Saturday, March 5, 2011
Learning to formulate: Facial moisturizers continued...
There are a number of different recipes you can use for a moisturizer recipe (see yesterday's post for more information), and since I've already tweaked the heck out of the 80% water recipe, I'm going to start here with an 85% water recipe and work with this for these posts.
BASIC FACIAL MOISTURIZER RECIPE
COOL DOWN PHASE
0.5% to 1% preservative
This would make a fine moisturizer with a light to medium consistency, depending upon your oils, butters, and thickeners. As usual, your choice of oils will make all the difference. If you choose heavier oils, this will be heavier. Choose lighter ones, you'll get a lighter product. If you have dry skin, you'll want to increase the oils in your product; if you have oily skin, you'll want to choose some "oil free" emollients like esters, fatty alcohols, or fatty acids.
And your choice of emulsifier is important. If you want a matte finish, your first choice should be Incroquat BTMS-50 (and you can probably eliminate the thickener as well, which is a bonus). If you want something a little greasier feeling, then Polawax or e-wax should be your first choice.
So let's see how we can tweak this a little to be a very light, matte feeling moisturizer. Today I'll offer some suggestions for normal skin.
Water phase: I can use all water here, but it seems a pity when there are all the lovely hydrosols, proteins, extracts, and so on that can take this moisturizer from good to freakin' awesome!
I always like to include some aloe vera in my products for moisturizing and reducing inflammation, and I find 10% is a nice level. And I like to use a hydrosol that will help with the same issues. Rose is great for controlling sebum, lavender for soothing, chamomile for anti-inflammation and soothing, rosemary for controlling really oily skin, and so on. Couple this with a nice extract suitable for your skin type and you've got a great combination that will benefit your facial skin.
Humectants are vital in a facial moisturizer. We can get some great moisturizing from our emollients, but humectants add that touch of non-oily moisturizing we want throughout the day. We have tons of humectants from which we can choose - glycerin, sodium lactate, sodium PCA, honeyquat, panthenol, tamarind seed extract, and more - and I like to use them at 3% to 5% in a moisturizer. If you have acne prone skin, sodium lactate is a good choice as it can help with acne as well as decreasing transepidermal water loss and stimulate ceramide synthesis. But it can make you sun sensitive, so use it at 2.5% or less. Glycerin is another fantastic humectant that can accelerate the recovery from damage to our skin's barrier system as well as draw water to our skin, but it can feel a bit sticky, so let's use that at around 3% or so.
Hydrolyzed proteins are good film formers and moisturizers, and some behave as humectants. Adding these at up to 5% in our water phase increases moisturization and film forming properties.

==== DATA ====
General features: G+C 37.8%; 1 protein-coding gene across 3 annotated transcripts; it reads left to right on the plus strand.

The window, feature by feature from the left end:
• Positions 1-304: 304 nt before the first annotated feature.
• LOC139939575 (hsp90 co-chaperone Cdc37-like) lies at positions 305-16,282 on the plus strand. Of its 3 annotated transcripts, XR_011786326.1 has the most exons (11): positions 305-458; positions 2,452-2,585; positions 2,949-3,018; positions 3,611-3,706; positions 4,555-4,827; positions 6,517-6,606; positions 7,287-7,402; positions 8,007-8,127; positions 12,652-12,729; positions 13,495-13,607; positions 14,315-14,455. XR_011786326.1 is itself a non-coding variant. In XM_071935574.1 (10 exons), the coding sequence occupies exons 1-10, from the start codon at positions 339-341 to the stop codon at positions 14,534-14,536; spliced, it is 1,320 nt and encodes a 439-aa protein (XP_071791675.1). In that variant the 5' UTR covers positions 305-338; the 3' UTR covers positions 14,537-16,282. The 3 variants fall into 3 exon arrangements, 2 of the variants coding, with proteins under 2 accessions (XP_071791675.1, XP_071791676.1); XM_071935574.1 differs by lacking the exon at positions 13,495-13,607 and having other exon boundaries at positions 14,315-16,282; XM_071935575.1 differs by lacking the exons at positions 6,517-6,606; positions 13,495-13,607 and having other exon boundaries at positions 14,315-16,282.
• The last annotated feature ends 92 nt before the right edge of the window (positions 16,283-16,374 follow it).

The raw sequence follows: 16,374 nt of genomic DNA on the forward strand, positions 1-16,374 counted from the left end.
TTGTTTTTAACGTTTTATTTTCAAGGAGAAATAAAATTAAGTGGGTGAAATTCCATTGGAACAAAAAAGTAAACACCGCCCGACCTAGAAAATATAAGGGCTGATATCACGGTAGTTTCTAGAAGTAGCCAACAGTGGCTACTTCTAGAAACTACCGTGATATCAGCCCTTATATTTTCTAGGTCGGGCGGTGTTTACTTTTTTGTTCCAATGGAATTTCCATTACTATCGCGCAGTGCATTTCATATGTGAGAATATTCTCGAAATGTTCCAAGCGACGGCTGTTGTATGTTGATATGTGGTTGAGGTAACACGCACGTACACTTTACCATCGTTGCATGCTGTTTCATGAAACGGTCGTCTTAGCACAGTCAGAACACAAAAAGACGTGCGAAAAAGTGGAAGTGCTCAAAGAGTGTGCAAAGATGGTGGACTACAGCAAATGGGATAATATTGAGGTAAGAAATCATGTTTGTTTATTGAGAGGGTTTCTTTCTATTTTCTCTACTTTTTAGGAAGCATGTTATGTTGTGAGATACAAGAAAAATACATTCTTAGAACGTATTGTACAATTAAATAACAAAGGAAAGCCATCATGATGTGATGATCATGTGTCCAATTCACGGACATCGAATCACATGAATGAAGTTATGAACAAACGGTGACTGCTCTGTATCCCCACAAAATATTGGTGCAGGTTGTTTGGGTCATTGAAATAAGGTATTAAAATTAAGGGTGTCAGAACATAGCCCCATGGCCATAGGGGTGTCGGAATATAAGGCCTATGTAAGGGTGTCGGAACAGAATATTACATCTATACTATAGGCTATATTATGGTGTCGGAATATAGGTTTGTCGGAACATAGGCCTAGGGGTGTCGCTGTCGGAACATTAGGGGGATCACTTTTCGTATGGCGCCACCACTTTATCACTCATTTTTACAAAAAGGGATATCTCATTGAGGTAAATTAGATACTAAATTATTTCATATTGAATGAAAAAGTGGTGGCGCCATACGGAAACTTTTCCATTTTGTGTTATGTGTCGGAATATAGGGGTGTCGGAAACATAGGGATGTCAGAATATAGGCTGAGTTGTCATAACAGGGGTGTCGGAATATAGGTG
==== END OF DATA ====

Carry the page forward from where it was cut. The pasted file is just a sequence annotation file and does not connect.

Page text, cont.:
And there's more (I'm sure you have your favourite additives, so why not suggest them in the comments?) you can add to the water phase. If it's water soluble and can handle heat, then throw it in and see how you like it.
Oil phase: Choose one really good oil and try that in your first moisturizer to see how you respond to it. There are so many good choices - I'm going to work with pomegranate oil because it offers a ton of really nice polyphenols, phytosterols, and fatty acids I consider great for our skin. You can use any oil you want, but for the purposes of this post, I'm going with something considered a dry oil.
For the thickener, cetyl alcohol is always my first choice when it comes to facial products. We want maximum slip and glide and as we know, stearic acid doesn't offer those properties to a lotion.
For the emulsifier, I'm going to use BTMS-50 to offer a dry feeling and matte finish.
Cool down phase: This is where we'll put our panthenol, extracts, and so on into the mix. I'm going to add 5% green tea extract (liquid) and panthenol to the mix, so I'll have to remove 7% from the water phase to compensate.
So let's take a look at our recipe...
BASIC FACIAL MOISTURIZER RECIPE FOR NORMAL SKIN
10% aloe vera
10% rose hydrosol (or another hydrosol)
2.5% sodium lactate
2% hydrolyzed silk protein (or any other protein)
8% pomegranate oil
4% Incroquat BTMS-50
2% cetyl alcohol
COOL DOWN PHASE
5% liquid green tea extract
0.5% to 1% preservative
So there's an idea for a moisturizer for normal skin. It should feel light and less greasy on your skin with a matte finish. You can add whatever you like to it to make it more suitable for aging skin or acne prone skin or sun damaged skin - just remember to start off simple and work your way to more complicated when you see how your skin responds!
Join me tomorrow for more fun formulating moisturizers!